They have a seemingly attractive set of features, but the execution often leaves much to be desired.
QC is horrible. But you can get a properly working one if you are lucky.Dec 20, 2012 at 6:40 am #1936851
I have an H600W and love it! Hasn't skipped a beat since day 1 and I've had it for almost 10 months.Dec 20, 2012 at 6:55 am #1936854
@towalyLocale: Smoky Mtns.
The H600 and SC600 came out later, and were not afflicted with the switch problems.
I would put the H600 and the SC600 at the top of the Zebralight list for reliability and performance for size.
The user interface is still a bit quirky.
The H600 is very small and light weight. If people can manage to get away from the AA battery requirement that seems to be very common these days, the 18650 in the H600 is a good choice in the Zebralight line.Dec 20, 2012 at 7:01 am #1936855
Mike MBPL Member
I have a H31, chosen because I've switched to a Steripen, so I can swap CR123's around in a pinch if need be. Mine is the non-floody version (neutral color iirc) as I use mine mostly for getting down (or up ;)) the trail. It's been a great lamp thus far.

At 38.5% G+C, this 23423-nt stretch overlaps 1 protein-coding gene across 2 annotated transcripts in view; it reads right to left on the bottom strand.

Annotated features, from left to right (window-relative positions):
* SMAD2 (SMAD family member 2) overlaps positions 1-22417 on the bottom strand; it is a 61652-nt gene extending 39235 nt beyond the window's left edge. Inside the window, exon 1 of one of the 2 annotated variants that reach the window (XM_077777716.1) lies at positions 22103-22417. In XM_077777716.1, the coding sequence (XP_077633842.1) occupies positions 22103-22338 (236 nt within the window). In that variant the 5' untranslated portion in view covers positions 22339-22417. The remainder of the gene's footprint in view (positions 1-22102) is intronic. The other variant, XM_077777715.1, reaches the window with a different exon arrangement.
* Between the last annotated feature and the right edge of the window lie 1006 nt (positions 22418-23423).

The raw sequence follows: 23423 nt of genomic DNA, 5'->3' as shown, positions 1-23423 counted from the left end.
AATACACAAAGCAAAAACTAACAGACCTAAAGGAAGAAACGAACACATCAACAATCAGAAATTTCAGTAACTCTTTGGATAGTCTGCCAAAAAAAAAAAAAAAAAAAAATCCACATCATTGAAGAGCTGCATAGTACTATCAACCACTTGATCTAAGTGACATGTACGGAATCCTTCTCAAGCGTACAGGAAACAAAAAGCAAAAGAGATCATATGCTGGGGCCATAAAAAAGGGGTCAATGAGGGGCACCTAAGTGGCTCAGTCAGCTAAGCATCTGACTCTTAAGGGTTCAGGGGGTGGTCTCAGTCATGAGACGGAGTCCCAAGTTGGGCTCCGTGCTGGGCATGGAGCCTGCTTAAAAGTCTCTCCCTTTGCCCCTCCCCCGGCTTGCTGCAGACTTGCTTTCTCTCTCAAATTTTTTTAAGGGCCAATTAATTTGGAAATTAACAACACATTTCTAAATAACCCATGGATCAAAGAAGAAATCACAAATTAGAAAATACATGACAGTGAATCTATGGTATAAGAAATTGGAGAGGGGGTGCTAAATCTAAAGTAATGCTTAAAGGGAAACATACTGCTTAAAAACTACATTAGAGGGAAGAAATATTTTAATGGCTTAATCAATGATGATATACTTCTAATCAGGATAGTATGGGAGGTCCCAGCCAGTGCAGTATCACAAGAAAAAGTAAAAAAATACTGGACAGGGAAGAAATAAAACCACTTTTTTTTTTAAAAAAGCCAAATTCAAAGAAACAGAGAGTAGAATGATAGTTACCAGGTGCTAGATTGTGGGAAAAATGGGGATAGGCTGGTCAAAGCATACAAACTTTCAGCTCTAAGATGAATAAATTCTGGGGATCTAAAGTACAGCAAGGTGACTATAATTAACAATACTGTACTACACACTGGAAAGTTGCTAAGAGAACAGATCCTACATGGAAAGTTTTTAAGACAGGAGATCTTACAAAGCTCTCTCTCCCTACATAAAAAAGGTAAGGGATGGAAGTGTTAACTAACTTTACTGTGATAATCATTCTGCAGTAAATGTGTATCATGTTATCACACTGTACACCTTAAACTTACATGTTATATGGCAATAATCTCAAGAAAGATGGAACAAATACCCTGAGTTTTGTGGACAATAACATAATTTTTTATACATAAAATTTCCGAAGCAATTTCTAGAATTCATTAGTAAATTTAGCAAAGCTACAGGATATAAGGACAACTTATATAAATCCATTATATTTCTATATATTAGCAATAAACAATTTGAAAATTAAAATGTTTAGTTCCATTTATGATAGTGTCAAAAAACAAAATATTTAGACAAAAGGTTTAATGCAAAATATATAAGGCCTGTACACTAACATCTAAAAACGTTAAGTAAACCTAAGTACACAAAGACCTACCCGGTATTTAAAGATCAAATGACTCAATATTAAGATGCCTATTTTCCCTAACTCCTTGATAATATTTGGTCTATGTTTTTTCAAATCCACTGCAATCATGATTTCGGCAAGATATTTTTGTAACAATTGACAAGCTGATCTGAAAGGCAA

I've always worn my headlamp on my head, I'll have to try the waist method next time out!Dec 20, 2012 at 7:39 am #1936867
A lock-out tail cap is a great feature, and I use it. Without any deeply recessed button design, locking out the cap is good insurance against accidental activation as well as parasitic drain.
I need to check CPF again… haven't looked into headlamps ever since deciding on the H51w almost a year ago. The last I knew, the handheld models had some switching problems, but it seemed they were to be addressed soon. I tend to take polls with a grain of salt though, as they can lead one to a biased interpretation of a brand or line's overall performance. I mean, I've never participated in any poll, and my H51w still functions perfectly, *shrug*. I may not be the only one. Or, I may indeed be apart of the 3/4 of users who are lucky, who knows?
A really quick and non-comprehensive search yields this recent poll (http://www.candlepowerforums.com/vb/showthread.php?346631-Did-a-zebra-SC50-50-51-52-ever-die-on-you) reporting 22.4% of users with light failure or death, but that was a poll specific to the SC5x line. Is there another poll where folks with H lights are reporting issues? I know the internals are basically the same, but there may be some difference due to switches?